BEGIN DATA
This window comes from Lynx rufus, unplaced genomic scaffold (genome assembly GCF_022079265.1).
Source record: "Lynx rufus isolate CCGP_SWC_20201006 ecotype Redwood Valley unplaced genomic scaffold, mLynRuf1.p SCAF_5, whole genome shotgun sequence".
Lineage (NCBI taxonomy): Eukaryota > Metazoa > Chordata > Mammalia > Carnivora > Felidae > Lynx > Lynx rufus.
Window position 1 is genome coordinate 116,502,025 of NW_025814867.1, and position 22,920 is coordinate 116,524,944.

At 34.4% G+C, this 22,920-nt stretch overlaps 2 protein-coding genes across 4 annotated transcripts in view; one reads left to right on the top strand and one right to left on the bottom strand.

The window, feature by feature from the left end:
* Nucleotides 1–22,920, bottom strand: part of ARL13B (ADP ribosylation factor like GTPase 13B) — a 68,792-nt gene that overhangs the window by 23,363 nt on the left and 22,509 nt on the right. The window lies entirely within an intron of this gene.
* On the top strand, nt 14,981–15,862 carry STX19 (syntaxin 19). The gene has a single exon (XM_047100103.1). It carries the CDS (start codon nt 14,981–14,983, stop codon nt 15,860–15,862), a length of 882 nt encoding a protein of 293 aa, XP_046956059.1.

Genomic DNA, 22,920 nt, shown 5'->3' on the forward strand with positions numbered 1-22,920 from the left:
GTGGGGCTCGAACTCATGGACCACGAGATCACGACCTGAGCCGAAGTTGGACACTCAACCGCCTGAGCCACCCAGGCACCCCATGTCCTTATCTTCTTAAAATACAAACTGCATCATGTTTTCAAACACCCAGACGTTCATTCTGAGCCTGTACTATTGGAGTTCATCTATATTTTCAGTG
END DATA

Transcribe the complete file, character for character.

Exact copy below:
This window comes from Lynx rufus, unplaced genomic scaffold (genome assembly GCF_022079265.1).
Source record: "Lynx rufus isolate CCGP_SWC_20201006 ecotype Redwood Valley unplaced genomic scaffold, mLynRuf1.p SCAF_5, whole genome shotgun sequence".
Lineage (NCBI taxonomy): Eukaryota > Metazoa > Chordata > Mammalia > Carnivora > Felidae > Lynx > Lynx rufus.
Window position 1 is genome coordinate 116,502,025 of NW_025814867.1, and position 22,920 is coordinate 116,524,944.

At 34.4% G+C, this 22,920-nt stretch overlaps 2 protein-coding genes across 4 annotated transcripts in view; one reads left to right on the top strand and one right to left on the bottom strand.

The window, feature by feature from the left end:
* Nucleotides 1–22,920, bottom strand: part of ARL13B (ADP ribosylation factor like GTPase 13B) — a 68,792-nt gene that overhangs the window by 23,363 nt on the left and 22,509 nt on the right. The window lies entirely within an intron of this gene.
* On the top strand, nt 14,981–15,862 carry STX19 (syntaxin 19). The gene has a single exon (XM_047100103.1). It carries the CDS (start codon nt 14,981–14,983, stop codon nt 15,860–15,862), a length of 882 nt encoding a protein of 293 aa, XP_046956059.1.

Genomic DNA, 22,920 nt, shown 5'->3' on the forward strand with positions numbered 1-22,920 from the left:
GTGGGGCTCGAACTCATGGACCACGAGATCACGACCTGAGCCGAAGTTGGACACTCAACCGCCTGAGCCACCCAGGCACCCCATGTCCTTATCTTCTTAAAATACAAACTGCATCATGTTTTCAAACACCCAGACGTTCATTCTGAGCCTGTACTATTGGAGTTCATCTATATTTTCAGTG